Notice that the breakpoint glyph doesn't overlap the bookmark glyph. However the excution point arrow does overlap. This is on purpose. Those are related items. The breakpoint glyph and the execution point arrow glyph are all about debugging. Notice that the blue ball is also covered up. Why continue showing that when it is clear that the breakpoint has been set there? You can still see the breakpoint under the arrow, so there is no need to take up more real estate. Notice that the line number has taken a complete back seat to all of this. They're not as an important piece of information as the bookmark, breakpoint and execution point glyphs are. Also since there are no line numbers painted on the adjacent lines, there is far less surrounding clutter to detract from where the real information lies.
Finally, lets look at what happens when the gutter is too narrow to display those two glyphs side-by-side without also spilling into the code folding information. At this point, the glyphs will begin to overlap, but only to a certain point so that all the glyphs will be at least partially visible. But we've rearranged the priority of them so that the bookmark is always on the bottom, then the breakpoint/breakpointable glyphs, finally the execution point is alway on the top.
As most source files tend to be more than the mere 30 lines we see here, the gutter will generally be wider and thus there'll be far less overlap between the glyphs. Hopefully we'll see some derivative of the above changes in the next Delphi release. Since this is only a start, I'm sure we'll be refining this even further, and since I have no delusions of pleasing everyone, I think we're on the right track.
Friday, May 13, 2005
I thought I'd take a moment to dispell any myth regarding whether or not we take the current (or past) Delphi survey seriously and they really don't end up in some black hole. In between Mods E and F here at the Scotts Valley, CA campus, there's an entire wall that is one huge dry erase board (whiteboard). Just yesterday, the latest preliminary survey results were printed and taped up on that board for all to see (internal to Borland that is). It is quite interesting to read over all the results. Now one item of note is that while we do take these surveys very seriously, they are just a part of the overall picture. We also take into account a lot of information from our field sales teams, the Product Line Sales Managers for the various regions, and customer site visits, etc... The following photos (taken with the now infamous phone cam...;-) are just the results from the Delphi 2005 users only, so there's a lot more data to mine. This was also only after the first day the survey was posted. No, I'm not going to provide higher resolution photos because we generally don't publish the results of these surveys. Mainly because of what I said above; they are only a part of the overall picture (no pun intended ;-). As we mix in data from all the other sources, things could vary substantially from the raw survey results. Besides, raw or cooked, internal marketing data is a critical business datapoint and should be held very close... why hand free marketing research to your competitors?
If you look closely at the picture on the left, you can see the written text “1st Day results...” Also, nevermind the tic-tac-toe game to the left ;-)...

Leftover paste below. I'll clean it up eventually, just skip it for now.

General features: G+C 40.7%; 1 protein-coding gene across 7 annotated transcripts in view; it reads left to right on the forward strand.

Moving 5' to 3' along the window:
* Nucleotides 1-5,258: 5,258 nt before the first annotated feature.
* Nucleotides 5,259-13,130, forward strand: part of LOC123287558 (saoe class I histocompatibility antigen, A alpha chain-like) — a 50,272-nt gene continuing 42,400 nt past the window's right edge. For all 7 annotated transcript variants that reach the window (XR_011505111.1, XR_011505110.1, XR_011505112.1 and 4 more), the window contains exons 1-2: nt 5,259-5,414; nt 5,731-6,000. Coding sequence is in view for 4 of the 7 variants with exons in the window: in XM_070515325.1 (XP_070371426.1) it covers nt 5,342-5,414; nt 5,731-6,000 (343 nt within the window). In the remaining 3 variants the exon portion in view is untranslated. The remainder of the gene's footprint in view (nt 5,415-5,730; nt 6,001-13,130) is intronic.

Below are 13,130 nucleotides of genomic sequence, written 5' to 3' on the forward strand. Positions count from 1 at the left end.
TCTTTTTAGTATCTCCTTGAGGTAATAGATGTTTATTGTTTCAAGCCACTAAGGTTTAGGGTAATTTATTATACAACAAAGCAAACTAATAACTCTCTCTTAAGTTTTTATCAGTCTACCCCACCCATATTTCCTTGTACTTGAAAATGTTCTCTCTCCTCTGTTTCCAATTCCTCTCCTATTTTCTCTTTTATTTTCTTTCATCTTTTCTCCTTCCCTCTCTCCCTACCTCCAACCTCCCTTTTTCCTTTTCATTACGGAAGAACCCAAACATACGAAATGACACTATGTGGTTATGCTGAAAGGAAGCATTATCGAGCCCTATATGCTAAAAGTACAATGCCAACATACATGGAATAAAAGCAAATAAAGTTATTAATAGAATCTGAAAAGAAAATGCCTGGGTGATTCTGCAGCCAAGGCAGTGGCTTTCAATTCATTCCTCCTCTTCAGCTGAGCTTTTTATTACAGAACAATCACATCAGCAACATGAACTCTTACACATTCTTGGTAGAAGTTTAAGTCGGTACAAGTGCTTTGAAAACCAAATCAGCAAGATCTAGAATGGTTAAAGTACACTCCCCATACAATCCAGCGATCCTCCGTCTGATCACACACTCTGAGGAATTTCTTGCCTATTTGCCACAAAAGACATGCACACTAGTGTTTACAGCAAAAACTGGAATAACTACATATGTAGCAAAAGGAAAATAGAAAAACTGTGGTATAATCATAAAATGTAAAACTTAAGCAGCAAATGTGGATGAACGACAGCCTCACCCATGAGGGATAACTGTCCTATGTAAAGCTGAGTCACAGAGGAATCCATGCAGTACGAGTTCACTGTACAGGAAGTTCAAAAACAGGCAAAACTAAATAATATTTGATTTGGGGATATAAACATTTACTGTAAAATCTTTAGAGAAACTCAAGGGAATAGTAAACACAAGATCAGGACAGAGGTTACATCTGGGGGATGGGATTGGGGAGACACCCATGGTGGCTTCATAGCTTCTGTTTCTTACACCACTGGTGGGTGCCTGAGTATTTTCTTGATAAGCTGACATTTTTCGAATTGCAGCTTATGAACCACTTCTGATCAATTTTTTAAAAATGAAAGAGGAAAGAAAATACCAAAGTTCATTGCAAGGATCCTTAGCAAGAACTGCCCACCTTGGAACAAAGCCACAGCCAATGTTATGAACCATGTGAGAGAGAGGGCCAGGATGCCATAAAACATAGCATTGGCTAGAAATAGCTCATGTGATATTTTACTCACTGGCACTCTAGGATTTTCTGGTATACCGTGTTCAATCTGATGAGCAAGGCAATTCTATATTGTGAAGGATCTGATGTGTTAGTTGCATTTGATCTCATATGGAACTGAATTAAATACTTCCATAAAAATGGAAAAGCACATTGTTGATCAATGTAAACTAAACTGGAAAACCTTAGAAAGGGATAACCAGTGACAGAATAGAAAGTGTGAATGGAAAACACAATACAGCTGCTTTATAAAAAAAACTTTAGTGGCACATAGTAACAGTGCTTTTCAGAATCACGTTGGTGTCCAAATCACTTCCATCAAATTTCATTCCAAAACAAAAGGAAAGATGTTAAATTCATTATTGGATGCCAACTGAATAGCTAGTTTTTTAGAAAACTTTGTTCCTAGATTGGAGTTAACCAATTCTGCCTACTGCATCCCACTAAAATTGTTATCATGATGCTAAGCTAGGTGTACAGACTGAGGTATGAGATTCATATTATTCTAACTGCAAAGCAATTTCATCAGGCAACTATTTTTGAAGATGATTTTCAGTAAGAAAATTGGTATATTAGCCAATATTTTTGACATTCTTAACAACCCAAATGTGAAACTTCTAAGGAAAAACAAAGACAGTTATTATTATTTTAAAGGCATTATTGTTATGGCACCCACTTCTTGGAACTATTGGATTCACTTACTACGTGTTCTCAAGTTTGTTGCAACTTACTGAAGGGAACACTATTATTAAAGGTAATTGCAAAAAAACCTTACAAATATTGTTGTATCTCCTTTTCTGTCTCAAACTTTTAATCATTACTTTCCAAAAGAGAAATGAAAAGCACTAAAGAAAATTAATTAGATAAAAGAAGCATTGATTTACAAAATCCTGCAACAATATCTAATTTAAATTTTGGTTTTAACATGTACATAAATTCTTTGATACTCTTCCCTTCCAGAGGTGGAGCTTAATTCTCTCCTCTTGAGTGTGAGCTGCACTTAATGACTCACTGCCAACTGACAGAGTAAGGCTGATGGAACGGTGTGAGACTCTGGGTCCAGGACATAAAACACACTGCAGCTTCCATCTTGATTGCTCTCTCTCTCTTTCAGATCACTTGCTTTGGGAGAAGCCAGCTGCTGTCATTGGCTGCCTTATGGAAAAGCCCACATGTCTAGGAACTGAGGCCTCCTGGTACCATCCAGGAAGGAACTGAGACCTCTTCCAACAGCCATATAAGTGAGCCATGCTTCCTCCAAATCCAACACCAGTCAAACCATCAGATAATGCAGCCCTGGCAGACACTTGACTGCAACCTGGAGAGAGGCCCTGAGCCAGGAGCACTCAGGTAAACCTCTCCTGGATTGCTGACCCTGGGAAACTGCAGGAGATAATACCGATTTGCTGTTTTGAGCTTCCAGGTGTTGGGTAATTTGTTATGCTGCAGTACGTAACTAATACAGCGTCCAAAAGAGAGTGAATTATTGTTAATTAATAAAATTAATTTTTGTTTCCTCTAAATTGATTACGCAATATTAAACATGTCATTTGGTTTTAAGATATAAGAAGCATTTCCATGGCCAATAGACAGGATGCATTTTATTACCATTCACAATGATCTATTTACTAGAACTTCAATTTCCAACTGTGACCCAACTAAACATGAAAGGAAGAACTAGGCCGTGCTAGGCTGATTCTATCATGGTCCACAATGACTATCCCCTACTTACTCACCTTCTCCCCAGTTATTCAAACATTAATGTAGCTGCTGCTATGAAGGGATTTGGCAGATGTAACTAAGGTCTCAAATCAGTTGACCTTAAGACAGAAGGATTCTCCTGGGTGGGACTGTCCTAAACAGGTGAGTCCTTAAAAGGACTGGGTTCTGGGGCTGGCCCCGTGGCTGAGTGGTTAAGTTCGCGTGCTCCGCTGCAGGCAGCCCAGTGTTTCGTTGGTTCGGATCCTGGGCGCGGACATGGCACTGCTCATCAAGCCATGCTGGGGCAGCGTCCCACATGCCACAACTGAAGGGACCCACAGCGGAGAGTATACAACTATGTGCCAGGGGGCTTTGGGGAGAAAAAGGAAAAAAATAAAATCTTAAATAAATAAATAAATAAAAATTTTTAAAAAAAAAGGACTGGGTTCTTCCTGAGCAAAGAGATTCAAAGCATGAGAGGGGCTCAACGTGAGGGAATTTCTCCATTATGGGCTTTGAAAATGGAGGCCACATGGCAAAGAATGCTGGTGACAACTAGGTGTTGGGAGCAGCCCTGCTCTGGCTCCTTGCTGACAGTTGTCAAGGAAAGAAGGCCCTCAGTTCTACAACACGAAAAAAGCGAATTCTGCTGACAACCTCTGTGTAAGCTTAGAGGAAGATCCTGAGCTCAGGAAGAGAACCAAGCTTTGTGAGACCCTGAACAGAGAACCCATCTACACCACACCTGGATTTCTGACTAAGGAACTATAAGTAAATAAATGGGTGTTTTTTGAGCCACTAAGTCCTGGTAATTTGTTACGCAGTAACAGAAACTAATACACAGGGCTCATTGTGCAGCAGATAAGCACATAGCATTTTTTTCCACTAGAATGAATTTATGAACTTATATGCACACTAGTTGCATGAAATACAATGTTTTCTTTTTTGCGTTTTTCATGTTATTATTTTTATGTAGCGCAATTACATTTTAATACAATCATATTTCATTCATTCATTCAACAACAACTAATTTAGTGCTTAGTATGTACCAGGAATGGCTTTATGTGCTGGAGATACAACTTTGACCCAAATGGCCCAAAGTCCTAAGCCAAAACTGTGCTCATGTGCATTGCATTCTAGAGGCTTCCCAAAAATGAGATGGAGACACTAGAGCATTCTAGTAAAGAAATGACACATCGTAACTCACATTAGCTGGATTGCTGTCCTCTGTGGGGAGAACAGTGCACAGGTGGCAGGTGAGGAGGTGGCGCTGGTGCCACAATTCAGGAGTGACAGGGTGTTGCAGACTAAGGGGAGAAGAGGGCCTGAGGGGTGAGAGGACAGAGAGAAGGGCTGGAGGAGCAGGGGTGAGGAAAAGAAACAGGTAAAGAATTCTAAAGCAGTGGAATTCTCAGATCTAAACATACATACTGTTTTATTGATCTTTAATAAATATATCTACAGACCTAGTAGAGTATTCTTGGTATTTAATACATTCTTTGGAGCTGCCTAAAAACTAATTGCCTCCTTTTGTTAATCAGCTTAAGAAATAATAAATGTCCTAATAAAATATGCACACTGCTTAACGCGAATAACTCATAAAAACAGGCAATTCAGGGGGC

Wednesday, May 11, 2005
Mark Russinovich, of SysInternals fame, posted this blog entry about the new Windows XP 64bit Edition. Why do I mention it? Well, for one thing, Mark mentions using Delphi 2005. Unfortunately, his reference to Delphi isn't too flattering.
“The Borland Delphi 2005 debugger has a more serious issue: when you launch a process under the debugger it believes that the process exits immediately when the process actually starts properly. A workaround is to attach the debugger to the process after its launched.”
This blog post was brought to our attention, so I posted a comment asking for some clarification and some steps to reproduce this problem. This was in addition to the internal flurry of emails and immediate investigation into the problem on one of the 64bit systems in the QA lab. However, based on the above description, we tried to reproduce the problem and found that we could not. Obviously, we're not trying to debug a 64bit application (Delphi isn't quite there, yet ;-). Mark responded quickly with more information regarding what he was actually trying to do. It turns out that he was trying to debug an MMC (Microsoft Management Console) snap-in written in Delphi. After another internal flurry of emails and work in the QA lab by a member of the QA team, we looked and found out that mmc.exe is in fact a 64bit application. OK... now the SysInternals guys are some smart cookies, and I could not for an instant think that Mark would make such a silly and obvious error. It turns out that there are two versions of mmc.exe, a 64bit version and a 32bit version.
So after I post a rather sheepish response (in which I inquire as to the “bitness” of mmc.exe... I was a little embarrased to even mention it) to Mark's explination of what he was doing, Mark responds with what is actually going on. Yes, of course, he's launching the 32bit version of mmc.exe from the Delphi 2005 IDE. But what happens is that the 32bit MMC then immediately turns around and launches the 64bit MMC and then exits. Ok this makes sense. But, he mentions that he's able to attach to the process after it is launched. This is easily explained as well as Mark states in his response comment:
“I've investigated further and its a Windows problem, not Delphi's: when you launch the 32-bit mmc.exe it launches the 64-bit mmc.exe and exits. If you are loading a 32-bit snapin the 64-bit mmc.exe launches the 32-bit mmc.exe again and exits.”